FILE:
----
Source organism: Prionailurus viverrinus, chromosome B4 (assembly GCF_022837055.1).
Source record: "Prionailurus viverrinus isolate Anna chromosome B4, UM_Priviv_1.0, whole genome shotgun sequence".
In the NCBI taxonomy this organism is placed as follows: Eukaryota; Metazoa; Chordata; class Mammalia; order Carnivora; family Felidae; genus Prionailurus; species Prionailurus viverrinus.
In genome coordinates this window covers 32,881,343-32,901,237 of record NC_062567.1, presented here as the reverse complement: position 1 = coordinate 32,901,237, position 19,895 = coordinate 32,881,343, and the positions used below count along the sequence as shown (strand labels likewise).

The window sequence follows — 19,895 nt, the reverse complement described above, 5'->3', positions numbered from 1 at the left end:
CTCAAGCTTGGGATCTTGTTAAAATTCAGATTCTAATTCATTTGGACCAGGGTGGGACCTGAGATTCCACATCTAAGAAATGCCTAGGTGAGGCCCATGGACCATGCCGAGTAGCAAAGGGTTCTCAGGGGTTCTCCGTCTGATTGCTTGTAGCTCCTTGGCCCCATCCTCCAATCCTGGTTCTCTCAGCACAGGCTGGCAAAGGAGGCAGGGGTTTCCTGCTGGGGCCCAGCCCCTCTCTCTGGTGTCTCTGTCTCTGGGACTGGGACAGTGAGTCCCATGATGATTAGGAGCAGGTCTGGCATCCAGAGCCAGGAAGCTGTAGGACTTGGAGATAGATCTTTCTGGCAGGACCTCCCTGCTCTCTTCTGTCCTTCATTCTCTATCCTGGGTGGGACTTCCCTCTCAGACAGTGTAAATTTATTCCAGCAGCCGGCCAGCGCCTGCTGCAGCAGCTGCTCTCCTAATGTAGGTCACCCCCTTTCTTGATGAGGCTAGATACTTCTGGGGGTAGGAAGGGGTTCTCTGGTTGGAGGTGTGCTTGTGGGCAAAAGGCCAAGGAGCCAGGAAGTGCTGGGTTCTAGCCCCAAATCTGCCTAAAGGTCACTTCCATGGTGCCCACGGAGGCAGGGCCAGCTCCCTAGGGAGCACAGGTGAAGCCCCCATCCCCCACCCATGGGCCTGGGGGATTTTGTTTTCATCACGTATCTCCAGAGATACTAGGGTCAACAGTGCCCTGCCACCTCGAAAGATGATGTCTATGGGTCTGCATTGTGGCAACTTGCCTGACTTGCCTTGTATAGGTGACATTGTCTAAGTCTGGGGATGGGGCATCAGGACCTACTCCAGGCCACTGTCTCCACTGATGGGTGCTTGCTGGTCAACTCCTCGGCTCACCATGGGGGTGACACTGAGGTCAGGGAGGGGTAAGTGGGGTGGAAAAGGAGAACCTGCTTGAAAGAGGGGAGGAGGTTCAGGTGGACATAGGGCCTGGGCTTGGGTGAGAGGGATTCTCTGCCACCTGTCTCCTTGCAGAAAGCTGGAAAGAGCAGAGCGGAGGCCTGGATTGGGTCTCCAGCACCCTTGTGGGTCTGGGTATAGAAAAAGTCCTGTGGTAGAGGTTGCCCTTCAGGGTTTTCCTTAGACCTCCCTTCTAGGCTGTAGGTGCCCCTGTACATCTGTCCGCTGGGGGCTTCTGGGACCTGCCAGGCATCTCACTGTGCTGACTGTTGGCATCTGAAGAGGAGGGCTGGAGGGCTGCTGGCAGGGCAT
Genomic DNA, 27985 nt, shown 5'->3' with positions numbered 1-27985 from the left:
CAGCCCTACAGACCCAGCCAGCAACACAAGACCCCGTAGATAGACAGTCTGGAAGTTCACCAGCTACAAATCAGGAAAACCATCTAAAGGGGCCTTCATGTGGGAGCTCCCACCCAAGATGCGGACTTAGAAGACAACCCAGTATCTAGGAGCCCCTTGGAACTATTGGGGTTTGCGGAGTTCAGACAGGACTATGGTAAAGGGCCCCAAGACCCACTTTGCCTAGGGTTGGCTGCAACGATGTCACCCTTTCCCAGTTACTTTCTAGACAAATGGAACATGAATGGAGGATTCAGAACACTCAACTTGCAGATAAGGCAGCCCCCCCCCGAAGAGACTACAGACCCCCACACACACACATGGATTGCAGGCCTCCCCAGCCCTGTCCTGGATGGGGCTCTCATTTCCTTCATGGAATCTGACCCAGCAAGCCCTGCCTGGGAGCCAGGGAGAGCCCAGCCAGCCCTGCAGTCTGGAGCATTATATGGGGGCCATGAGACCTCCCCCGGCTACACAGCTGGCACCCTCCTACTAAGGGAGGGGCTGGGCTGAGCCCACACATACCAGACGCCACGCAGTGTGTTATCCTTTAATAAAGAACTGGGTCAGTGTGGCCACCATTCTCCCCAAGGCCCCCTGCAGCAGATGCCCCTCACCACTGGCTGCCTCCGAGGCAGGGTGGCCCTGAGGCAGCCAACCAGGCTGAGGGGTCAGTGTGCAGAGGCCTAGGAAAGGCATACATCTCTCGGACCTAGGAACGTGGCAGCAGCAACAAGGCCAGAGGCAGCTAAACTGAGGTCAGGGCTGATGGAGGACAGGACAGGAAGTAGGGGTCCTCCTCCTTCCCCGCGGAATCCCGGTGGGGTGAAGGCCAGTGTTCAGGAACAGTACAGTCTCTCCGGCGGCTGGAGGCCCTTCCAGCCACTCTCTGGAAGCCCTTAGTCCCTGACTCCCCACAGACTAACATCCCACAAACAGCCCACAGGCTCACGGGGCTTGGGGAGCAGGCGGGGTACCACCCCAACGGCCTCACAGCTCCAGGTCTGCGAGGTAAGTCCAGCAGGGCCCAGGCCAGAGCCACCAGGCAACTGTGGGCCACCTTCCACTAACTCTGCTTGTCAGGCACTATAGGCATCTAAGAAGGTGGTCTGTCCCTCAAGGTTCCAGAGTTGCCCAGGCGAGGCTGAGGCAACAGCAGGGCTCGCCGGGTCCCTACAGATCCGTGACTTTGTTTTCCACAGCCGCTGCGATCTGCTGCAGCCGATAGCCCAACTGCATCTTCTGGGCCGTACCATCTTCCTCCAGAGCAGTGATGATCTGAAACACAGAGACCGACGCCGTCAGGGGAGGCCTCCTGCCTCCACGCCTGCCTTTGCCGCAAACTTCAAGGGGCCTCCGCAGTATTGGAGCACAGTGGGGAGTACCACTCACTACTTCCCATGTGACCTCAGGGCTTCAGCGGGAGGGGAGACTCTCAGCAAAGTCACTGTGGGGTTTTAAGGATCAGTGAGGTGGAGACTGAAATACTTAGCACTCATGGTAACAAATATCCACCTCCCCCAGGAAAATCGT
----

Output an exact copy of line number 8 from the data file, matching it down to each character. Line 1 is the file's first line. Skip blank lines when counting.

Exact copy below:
CAGCCCTACAGACCCAGCCAGCAACACAAGACCCCGTAGATAGACAGTCTGGAAGTTCACCAGCTACAAATCAGGAAAACCATCTAAAGGGGCCTTCATGTGGGAGCTCCCACCCAAGATGCGGACTTAGAAGACAACCCAGTATCTAGGAGCCCCTTGGAACTATTGGGGTTTGCGGAGTTCAGACAGGACTATGGTAAAGGGCCCCAAGACCCACTTTGCCTAGGGTTGGCTGCAACGATGTCACCCTTTCCCAGTTACTTTCTAGACAAATGGAACATGAATGGAGGATTCAGAACACTCAACTTGCAGATAAGGCAGCCCCCCCCCGAAGAGACTACAGACCCCCACACACACACATGGATTGCAGGCCTCCCCAGCCCTGTCCTGGATGGGGCTCTCATTTCCTTCATGGAATCTGACCCAGCAAGCCCTGCCTGGGAGCCAGGGAGAGCCCAGCCAGCCCTGCAGTCTGGAGCATTATATGGGGGCCATGAGACCTCCCCCGGCTACACAGCTGGCACCCTCCTACTAAGGGAGGGGCTGGGCTGAGCCCACACATACCAGACGCCACGCAGTGTGTTATCCTTTAATAAAGAACTGGGTCAGTGTGGCCACCATTCTCCCCAAGGCCCCCTGCAGCAGATGCCCCTCACCACTGGCTGCCTCCGAGGCAGGGTGGCCCTGAGGCAGCCAACCAGGCTGAGGGGTCAGTGTGCAGAGGCCTAGGAAAGGCATACATCTCTCGGACCTAGGAACGTGGCAGCAGCAACAAGGCCAGAGGCAGCTAAACTGAGGTCAGGGCTGATGGAGGACAGGACAGGAAGTAGGGGTCCTCCTCCTTCCCCGCGGAATCCCGGTGGGGTGAAGGCCAGTGTTCAGGAACAGTACAGTCTCTCCGGCGGCTGGAGGCCCTTCCAGCCACTCTCTGGAAGCCCTTAGTCCCTGACTCCCCACAGACTAACATCCCACAAACAGCCCACAGGCTCACGGGGCTTGGGGAGCAGGCGGGGTACCACCCCAACGGCCTCACAGCTCCAGGTCTGCGAGGTAAGTCCAGCAGGGCCCAGGCCAGAGCCACCAGGCAACTGTGGGCCACCTTCCACTAACTCTGCTTGTCAGGCACTATAGGCATCTAAGAAGGTGGTCTGTCCCTCAAGGTTCCAGAGTTGCCCAGGCGAGGCTGAGGCAACAGCAGGGCTCGCCGGGTCCCTACAGATCCGTGACTTTGTTTTCCACAGCCGCTGCGATCTGCTGCAGCCGATAGCCCAACTGCATCTTCTGGGCCGTACCATCTTCCTCCAGAGCAGTGATGATCTGAAACACAGAGACCGACGCCGTCAGGGGAGGCCTCCTGCCTCCACGCCTGCCTTTGCCGCAAACTTCAAGGGGCCTCCGCAGTATTGGAGCACAGTGGGGAGTACCACTCACTACTTCCCATGTGACCTCAGGGCTTCAGCGGGAGGGGAGACTCTCAGCAAAGTCACTGTGGGGTTTTAAGGATCAGTGAGGTGGAGACTGAAATACTTAGCACTCATGGTAACAAATATCCACCTCCCCCAGGAAAATCGT